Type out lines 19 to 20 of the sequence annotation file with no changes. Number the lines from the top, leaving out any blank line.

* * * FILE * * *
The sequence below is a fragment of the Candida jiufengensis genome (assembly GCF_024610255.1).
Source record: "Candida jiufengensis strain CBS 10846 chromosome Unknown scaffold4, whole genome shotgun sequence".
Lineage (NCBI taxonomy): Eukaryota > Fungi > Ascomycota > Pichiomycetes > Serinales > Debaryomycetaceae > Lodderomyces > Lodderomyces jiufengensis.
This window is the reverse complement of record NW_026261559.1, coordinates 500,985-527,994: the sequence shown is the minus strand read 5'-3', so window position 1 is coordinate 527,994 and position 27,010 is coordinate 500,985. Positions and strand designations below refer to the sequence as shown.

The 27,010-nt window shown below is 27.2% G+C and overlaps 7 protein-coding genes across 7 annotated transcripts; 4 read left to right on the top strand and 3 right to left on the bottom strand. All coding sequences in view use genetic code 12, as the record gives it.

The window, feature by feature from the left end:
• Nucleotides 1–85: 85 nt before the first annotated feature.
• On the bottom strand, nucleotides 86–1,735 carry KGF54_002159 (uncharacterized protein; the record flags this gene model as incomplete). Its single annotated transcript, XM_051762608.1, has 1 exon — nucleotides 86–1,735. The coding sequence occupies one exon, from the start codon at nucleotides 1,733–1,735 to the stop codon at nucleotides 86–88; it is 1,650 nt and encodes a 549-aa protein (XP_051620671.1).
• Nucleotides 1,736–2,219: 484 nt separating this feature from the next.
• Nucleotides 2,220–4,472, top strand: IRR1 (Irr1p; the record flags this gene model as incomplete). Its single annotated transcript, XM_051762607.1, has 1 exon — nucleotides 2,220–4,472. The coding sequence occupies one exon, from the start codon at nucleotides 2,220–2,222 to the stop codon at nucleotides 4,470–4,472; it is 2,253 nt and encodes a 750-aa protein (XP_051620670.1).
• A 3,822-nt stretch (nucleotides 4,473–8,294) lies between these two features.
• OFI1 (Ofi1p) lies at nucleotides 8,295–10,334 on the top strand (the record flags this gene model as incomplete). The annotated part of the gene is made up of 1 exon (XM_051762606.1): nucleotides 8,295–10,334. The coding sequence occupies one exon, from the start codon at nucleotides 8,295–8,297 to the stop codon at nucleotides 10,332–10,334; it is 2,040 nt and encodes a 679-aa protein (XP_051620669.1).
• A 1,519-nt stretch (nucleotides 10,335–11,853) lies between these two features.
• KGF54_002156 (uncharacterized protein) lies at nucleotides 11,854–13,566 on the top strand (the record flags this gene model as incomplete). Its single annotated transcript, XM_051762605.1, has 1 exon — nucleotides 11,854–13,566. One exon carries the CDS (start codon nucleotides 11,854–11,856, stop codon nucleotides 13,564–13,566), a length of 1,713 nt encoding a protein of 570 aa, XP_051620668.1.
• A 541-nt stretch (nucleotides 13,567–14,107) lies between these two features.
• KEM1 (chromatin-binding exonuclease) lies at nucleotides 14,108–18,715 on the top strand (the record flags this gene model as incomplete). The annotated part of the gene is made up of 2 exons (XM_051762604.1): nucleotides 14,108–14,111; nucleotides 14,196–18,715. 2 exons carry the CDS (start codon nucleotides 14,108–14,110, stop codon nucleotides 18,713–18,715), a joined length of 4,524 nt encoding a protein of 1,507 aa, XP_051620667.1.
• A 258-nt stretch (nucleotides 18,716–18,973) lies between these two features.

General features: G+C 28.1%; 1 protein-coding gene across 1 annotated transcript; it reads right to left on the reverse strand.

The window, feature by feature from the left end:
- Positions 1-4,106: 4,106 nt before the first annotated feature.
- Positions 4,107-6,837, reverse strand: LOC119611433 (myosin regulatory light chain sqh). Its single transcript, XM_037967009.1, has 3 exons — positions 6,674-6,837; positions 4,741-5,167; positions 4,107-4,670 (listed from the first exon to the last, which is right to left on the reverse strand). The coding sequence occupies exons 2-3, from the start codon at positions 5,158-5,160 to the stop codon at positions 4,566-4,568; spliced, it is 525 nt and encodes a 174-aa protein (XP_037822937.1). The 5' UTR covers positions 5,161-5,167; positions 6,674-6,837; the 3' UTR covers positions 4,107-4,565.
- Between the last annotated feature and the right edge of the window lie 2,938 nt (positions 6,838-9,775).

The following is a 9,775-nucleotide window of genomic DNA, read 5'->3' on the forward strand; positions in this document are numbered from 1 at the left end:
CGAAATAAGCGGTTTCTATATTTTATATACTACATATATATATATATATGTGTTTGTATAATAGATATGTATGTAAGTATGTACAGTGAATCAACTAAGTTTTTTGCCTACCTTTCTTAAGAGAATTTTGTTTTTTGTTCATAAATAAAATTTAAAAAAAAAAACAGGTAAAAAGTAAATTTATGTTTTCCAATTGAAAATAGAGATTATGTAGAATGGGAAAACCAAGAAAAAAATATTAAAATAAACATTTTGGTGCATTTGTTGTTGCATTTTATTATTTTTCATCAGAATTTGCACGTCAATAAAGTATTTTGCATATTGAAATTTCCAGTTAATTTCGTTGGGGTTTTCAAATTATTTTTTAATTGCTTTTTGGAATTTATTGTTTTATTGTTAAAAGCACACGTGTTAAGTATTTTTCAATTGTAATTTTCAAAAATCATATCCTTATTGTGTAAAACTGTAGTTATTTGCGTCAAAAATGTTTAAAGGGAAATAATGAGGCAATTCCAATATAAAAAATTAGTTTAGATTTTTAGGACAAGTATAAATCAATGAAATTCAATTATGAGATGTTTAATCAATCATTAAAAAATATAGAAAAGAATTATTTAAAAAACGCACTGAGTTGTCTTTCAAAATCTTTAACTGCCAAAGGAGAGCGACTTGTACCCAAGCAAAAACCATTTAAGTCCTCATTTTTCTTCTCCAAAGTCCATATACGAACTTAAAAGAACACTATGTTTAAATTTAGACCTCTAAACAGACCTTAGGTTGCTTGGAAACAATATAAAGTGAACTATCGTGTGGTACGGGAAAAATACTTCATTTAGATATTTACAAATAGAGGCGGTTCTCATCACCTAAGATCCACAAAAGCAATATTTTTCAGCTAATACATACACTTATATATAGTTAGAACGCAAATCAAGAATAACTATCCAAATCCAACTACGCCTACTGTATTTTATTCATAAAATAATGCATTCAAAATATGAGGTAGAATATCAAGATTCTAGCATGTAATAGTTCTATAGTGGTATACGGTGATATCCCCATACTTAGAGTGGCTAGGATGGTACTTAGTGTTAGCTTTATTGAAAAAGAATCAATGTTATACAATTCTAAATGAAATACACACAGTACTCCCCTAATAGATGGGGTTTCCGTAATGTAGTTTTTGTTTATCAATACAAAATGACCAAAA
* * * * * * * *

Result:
The window, feature by feature from the left end:
- Positions 1-4,106: 4,106 nt before the first annotated feature.